|Increasingly historical research that looks at trends in interpersonal violence is making use of Elias' theory of the civilizing process. The theory, which argues that an increasing monopoly of force has led to a greater degree of self-control, has proven particularly suitable to explain the historical decline in violence. Nevertheless, research has not addressed if and how this perspective can be useful for interpreting increasing rates of violence.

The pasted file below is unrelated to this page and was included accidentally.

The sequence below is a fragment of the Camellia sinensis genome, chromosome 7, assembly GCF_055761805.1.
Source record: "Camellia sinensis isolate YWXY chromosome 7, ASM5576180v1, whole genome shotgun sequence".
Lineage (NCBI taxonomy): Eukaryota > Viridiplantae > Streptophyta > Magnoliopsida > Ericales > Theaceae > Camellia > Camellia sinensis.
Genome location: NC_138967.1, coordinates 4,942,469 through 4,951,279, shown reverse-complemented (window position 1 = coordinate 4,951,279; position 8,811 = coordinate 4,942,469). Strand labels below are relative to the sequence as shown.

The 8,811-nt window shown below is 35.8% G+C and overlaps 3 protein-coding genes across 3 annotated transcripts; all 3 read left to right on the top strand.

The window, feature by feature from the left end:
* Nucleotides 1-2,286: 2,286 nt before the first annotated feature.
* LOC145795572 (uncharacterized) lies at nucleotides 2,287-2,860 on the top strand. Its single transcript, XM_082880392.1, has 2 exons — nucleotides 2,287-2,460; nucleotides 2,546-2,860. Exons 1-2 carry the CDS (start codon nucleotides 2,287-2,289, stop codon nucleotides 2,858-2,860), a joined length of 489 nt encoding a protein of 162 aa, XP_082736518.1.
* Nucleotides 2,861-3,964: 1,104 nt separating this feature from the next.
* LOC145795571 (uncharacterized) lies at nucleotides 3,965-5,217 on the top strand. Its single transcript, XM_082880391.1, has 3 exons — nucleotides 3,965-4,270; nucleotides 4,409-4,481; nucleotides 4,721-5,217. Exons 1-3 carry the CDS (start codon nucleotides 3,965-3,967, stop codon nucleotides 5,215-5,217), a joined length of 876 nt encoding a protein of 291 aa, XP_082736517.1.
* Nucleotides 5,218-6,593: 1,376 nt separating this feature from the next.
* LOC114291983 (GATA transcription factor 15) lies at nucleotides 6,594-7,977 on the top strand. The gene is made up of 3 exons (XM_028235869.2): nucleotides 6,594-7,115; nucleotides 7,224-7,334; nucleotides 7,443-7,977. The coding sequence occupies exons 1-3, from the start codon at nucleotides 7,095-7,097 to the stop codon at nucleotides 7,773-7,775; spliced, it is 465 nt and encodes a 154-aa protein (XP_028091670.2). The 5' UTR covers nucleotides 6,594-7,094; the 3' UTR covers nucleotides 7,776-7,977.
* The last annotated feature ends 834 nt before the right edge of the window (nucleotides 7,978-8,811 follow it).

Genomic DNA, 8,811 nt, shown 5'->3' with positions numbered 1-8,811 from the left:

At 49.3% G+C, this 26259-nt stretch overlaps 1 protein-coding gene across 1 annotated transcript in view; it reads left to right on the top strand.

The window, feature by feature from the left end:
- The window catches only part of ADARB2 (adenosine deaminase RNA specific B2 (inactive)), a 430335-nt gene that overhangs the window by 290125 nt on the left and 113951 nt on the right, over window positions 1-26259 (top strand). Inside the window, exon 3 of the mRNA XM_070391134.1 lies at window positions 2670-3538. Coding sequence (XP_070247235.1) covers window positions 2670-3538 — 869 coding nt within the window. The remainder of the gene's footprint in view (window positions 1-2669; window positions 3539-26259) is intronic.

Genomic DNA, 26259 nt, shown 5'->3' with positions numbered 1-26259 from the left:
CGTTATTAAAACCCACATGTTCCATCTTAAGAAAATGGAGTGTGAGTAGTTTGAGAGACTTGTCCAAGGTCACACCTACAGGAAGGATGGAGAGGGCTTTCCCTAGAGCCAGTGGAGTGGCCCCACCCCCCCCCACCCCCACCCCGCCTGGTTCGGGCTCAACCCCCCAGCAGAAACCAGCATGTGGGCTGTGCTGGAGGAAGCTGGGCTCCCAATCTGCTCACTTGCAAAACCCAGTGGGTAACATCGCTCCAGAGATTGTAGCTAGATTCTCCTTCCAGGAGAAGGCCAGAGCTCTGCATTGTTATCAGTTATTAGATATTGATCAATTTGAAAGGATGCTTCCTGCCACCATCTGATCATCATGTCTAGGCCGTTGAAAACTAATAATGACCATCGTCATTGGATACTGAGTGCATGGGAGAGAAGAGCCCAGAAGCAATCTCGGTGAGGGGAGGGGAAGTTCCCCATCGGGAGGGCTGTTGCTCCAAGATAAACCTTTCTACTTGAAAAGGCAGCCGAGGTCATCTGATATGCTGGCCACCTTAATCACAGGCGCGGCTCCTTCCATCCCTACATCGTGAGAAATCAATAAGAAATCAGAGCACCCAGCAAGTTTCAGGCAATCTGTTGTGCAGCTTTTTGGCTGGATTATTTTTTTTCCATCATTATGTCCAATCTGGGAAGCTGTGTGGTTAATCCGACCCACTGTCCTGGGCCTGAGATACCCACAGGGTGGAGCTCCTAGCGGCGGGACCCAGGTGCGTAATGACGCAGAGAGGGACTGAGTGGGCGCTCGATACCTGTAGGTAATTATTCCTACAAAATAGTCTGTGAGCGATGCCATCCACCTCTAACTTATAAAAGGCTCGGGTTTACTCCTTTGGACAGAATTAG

The purpose of this paper is to develop and refine Elias' arguments in order to explain both decreasing and increasing rates in interpersonal violence. In order to accomplish this, the theory needs substantial elaboration, and specifically take into account the profound economic changes that have accompanied this long-term process. By using illustrative historical evidence from England, the Netherlands and the United States, this paper will demonstrate that the 'civilizing process' does not penetrate all layers of society evenly. Structural economic change accompanied with reduced social mobility will undermine the effectiveness of the monopoly of force. The results in the form of 'decivilizing processes' is especially visible among 'outsider' groups that have been least affected by the civilizing process to begin with.
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